What caused the last shortage (in my opinion) is the surge in gun ownership before the past 3 elections. I'd venture a guess that the majority of guns purchased were 22 rimfire. Add millions of new shooters and you can see where there would be a shortage of ammo. Add hoarders and profiteers to the mix and the price went way up and supply was almost non existent. Other than cost increases to produce it, I don't think the "greedy ammo company's" had much to do with the price increase.

  14. #94
    Boolit Master

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    That was the point that I was making: that when you factor inflation, today's prices are well within the historical norm.

    FLINTNFIRE and Geezer kind of blew me out of the water with the $5.95 bricks in the early 2000's, though. I have to apologize to FLINTNFIRE, by the way; I shouldn't have doubted you. I just don't remember seeing it that cheap at that time. That was definitely a historical aberration, but I wonder why? It seems like that would have been below the cost of production.

    I know there was some incredibly cheap surplus ammo on the market around that same time. Maybe that was a factor. I remember I was buying 8mm Mauser for 5 cents per round in the early/mid 2000's, 7.62x25, 7.62x54R and fresh Russian 7.62x39 for 7 or 8 cents each, even 7.62x51 and 30-06 for around 10 cents. Those were the days for cheap ammo.

  15. #95
    Boolit Master
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    I shot my 22 Glock conversion quite a lot. Still do, but when the time came when I could reload centerfire 9 mm for less per round than buying any 22 LR (if I could find any at all, and only a few brands would run in my conversion) I cut back. When I started casting my own, my cost for 9mm just about halved, so I expect even less 22 shooting. I will definitely put by some 22 though.

  16. #96
    Boolit Master





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    When I had a manufactures license [07] Wally World sold 22's cheaper than I could buy from any supplier unless I wanted to order a million rounds or so.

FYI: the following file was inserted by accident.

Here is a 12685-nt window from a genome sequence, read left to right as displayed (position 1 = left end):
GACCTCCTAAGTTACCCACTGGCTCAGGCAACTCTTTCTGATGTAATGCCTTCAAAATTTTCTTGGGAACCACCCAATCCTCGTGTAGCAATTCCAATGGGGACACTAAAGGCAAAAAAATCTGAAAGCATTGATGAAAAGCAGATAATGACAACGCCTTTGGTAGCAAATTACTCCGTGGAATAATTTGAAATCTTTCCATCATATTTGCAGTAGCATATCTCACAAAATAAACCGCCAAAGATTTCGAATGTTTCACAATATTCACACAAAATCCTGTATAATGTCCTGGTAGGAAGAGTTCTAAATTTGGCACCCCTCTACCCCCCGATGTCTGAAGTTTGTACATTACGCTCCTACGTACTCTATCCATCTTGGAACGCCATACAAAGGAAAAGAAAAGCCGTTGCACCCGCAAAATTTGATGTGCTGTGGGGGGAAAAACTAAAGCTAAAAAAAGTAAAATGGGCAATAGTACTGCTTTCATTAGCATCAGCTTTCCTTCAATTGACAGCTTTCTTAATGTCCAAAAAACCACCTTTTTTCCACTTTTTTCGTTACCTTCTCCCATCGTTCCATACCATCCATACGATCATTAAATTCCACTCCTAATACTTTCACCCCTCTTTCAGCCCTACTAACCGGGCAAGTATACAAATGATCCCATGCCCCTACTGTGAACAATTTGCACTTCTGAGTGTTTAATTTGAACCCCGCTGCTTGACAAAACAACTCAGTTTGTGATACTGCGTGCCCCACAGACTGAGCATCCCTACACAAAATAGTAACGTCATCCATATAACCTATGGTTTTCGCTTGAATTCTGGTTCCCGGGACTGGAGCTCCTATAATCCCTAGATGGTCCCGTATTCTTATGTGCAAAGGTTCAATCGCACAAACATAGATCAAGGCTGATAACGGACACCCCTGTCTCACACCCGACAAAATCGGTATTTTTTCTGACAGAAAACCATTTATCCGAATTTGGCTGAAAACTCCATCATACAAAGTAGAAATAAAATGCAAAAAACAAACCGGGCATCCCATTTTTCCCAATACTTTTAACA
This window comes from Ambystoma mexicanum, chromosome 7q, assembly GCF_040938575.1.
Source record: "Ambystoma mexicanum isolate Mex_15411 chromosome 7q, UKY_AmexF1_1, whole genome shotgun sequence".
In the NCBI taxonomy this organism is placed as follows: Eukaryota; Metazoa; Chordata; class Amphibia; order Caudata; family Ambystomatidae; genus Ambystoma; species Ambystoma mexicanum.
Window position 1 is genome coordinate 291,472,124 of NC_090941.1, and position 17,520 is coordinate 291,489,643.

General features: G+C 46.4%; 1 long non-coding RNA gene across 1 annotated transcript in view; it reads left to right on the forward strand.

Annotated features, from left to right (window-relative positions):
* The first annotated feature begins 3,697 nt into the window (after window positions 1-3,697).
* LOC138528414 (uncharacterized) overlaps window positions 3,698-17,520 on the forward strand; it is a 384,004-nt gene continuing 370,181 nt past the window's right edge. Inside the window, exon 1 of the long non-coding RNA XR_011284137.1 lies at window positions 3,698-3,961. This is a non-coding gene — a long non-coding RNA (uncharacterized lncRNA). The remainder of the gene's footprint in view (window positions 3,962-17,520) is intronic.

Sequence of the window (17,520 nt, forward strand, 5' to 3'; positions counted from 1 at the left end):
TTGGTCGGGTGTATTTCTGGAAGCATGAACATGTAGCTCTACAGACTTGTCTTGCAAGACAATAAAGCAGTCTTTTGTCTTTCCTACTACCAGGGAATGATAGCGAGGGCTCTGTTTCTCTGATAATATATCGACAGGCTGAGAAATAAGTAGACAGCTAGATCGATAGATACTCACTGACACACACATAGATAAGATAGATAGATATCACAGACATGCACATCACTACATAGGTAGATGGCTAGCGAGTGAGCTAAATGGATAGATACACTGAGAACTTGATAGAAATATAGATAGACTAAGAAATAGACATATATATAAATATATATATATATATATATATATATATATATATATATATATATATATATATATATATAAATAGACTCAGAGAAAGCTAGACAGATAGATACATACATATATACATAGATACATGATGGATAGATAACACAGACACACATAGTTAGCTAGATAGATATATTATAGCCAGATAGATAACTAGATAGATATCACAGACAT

Before OB got elected I had 20K rounds in my own basement. I believe the 22 is the best ammo for storage. Cost and use is tops. It is not for protection from attack but it will get you arms to do so.

    Compared to ammo costs today disregard any reloads it still is the buy now ammo. Yes we shot lots more 9mm during the shortage but I do like shooting suppressed in the yard again without spending hours casting and reloading.

    All the primers I am still using cost me less than $5.00 per K. Bought them on auction from some of the bigger auction houses in New England. Not small amounts. They got bought because the cost of Hazmat and shipping vs. picking them up in my truck. Stores closed their loss my gain.

    What primers do I like = CHEAP!!!!!!!!

  17. #97
    Boolit Master Tripplebeards's Avatar
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    I haven't shot my 22 pistol since the mid 90's and got rid of all my 22 rifles. Bigger was better. Last fall I decided that I needed rimfire said again. I bought a cz452 ultralux super exclusive 22 lr and a ruger American 22 wmr. After getting the wmr my CZ collets dust. My American can shoot smaller groups at a 100yds than my CZ can at 50 and squirrels stopped crawling off with the win mag. Almost too destructive. Both fun to shoot. You don't need muffs for the CZ.

  18. #98
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    therealhitman's Avatar
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    Quote Originally Posted by Elkins45 View Post
    Getting rid of a gun just because ammo was temporarily a little hard to find seems short-sighted to me. Especially when it's the most popular and used rifle caliber ever produced.

    Of course, if people always made good decisions there wouldn't be pawn shops or rehab clinics.

  19. #99
    Boolit Master

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    Quote Originally Posted by Geezer in NH View Post
    22's are avail now at reasonable prices "buy it cheap, stack it deep" is an old theme.
    This is my strategy too! Buy it when it's cheap!

    I was fortunate enough to have enough stashed back to be able to continue to shoot despite the shortages and price gouging. I use the same strategy with lead, powder, primers and brass.

  20. #100
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    Saw a ton at Wal Mart a few minutes ago. Cheap too.
    You can miss fast & you can miss a lot, but only hits count.